Even if mobile gaming’s shady business practices were removed, the actual games would not be worth your time. The majority of these titles were brainless puzzle games that required you to match three tiles so you could get the gratification of seeing colourful explosions. It was pandering and there were even better ways to keep your 4-year old entertained. If they weren’t ‘match-three’ games, they were strategy games. On paper, this seems like a good idea. A game like Civilisation couldn’t be bad on a phone. The touch screen might even make the UI more manageable than it would be on console. However, the App Store’s version of strategy games included Clash of Clans and its army of clones. Games that would make you wait days to build settlements and actually play the game, unless you paid extortionate prices to speed the process up. But hey, at least they were free, right?
However, since the App Store’s launch in 2008, mobile gaming has come very far, for many reasons. Smart game developers have recognised that gamers just want to buy their games and play them, at no additional cost. But, creative game makers recognise what’s possible on the platform; in the same way Nintendo utilised the DS’s touch screen to the best of their ability. Many highlights on the mobile platform just wouldn’t be possible on a traditional console or PC.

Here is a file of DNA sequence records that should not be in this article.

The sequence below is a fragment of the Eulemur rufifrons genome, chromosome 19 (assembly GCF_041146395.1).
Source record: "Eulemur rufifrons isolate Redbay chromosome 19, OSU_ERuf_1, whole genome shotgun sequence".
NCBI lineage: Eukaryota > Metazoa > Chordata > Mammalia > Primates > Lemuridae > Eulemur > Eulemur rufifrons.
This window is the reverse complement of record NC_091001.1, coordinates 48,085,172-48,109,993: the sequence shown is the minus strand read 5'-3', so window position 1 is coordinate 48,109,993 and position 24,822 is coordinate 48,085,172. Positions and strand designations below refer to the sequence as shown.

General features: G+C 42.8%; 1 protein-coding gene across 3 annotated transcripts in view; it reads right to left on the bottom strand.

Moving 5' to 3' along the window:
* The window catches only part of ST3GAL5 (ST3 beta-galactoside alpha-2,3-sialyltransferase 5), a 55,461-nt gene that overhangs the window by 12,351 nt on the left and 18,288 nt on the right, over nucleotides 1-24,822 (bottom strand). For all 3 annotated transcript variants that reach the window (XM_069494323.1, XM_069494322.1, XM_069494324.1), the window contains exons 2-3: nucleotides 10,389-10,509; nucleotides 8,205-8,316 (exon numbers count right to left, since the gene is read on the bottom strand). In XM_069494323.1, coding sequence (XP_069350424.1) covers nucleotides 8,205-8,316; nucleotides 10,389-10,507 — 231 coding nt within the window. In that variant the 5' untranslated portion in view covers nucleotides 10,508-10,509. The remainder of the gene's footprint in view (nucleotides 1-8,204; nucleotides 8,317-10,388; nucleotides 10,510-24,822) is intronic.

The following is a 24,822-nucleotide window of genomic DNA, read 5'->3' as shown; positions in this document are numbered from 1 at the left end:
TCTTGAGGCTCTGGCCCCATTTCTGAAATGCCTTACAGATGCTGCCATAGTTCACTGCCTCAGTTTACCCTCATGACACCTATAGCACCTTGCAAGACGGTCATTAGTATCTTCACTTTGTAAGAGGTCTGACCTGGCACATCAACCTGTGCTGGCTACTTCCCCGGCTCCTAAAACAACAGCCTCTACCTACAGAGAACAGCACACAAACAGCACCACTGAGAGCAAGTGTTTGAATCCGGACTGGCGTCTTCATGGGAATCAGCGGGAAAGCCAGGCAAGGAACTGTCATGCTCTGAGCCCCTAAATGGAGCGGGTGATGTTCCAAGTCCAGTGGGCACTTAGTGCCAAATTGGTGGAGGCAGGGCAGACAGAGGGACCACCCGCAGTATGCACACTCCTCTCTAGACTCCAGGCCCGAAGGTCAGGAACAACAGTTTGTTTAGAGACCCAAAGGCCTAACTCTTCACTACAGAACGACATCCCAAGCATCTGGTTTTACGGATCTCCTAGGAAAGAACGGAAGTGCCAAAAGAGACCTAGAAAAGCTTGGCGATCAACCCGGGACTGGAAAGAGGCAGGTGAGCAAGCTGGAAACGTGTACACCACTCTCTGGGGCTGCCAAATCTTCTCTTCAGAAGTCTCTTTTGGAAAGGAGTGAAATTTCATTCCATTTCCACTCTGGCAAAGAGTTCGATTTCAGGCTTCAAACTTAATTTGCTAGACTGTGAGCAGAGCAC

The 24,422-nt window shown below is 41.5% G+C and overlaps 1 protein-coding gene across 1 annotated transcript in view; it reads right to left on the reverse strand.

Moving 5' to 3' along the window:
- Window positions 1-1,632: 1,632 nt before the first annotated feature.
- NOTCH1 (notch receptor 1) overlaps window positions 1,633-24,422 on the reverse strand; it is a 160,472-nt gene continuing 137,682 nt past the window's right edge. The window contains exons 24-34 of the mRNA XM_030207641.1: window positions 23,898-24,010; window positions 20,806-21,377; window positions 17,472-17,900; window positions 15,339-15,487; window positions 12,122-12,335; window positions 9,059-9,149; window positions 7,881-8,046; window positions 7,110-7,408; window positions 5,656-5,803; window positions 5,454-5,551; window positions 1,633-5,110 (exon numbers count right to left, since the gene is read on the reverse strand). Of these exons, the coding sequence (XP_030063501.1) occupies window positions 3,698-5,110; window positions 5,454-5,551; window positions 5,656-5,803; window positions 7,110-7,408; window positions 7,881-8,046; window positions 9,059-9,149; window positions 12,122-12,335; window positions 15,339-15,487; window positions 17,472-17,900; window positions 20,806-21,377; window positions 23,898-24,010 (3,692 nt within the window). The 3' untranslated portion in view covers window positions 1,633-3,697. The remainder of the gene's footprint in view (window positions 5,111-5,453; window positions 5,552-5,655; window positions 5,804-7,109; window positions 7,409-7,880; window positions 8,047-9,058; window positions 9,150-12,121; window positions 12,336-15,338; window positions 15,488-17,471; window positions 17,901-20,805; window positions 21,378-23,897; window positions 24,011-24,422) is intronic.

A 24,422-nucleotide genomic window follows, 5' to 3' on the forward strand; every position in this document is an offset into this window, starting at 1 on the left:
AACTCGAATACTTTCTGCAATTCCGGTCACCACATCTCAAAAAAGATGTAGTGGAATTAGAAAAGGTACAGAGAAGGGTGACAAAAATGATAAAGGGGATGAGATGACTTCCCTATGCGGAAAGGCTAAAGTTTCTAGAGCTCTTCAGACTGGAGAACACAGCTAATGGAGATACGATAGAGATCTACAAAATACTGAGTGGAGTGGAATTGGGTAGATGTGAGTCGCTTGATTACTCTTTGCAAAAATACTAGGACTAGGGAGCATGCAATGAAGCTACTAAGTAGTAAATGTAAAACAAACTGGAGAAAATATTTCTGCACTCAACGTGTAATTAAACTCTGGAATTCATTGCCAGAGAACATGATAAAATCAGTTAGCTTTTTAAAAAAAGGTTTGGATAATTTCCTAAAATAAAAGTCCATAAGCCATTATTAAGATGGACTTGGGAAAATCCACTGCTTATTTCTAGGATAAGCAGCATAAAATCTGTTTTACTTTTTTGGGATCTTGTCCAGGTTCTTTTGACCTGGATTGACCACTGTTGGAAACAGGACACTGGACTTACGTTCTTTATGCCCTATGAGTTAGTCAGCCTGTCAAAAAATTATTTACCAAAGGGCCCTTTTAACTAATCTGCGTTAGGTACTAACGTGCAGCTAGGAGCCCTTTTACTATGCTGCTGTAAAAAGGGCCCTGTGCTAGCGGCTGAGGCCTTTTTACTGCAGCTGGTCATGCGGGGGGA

If Found… is a recent mobile release from Annapurna, and it perfectly exemplifies how far mobile gaming has come in the last few years. This visual novel’s narrative cuts back and forth between Kasio’s queer, coming-of-age story and Cassiopea, a woman in the future, discovering a black hole and fighting off this calamity. Their stories intersect in vague and interesting ways, but most importantly, they’re thematically consistent. The world-ending, sci-fi sub-plot gives Kasio’s story the weight and gravitas it deserves. If Found.. is generally an amazing game, so if you want to go into it completely fresh, come back after you’ve played it, since this article includes minor spoilers.
Despite the dramatic, otherworldly sci-fi context, If Found… is still gut-wrenchingly intimate. The gameplay has you swiping across the screen to erase journal entries and elaborate sketches that present the story’s big scenes. It’s so amazing because of how it ‘gamifys’ themes of loss, letting go, and moving on. If Found… could have easily emulated what has worked in so many other visual novels; it could have had a series of panels for the player to tap through and that could have been it. But the game pushes itself to find a way of telling its story through its gameplay and it succeeds. Simply swiping could have been a dull mechanic for 2-3 hours; however, the game doesn’t overstay its welcome and each screen you erase is replaced by another gorgeous one instead.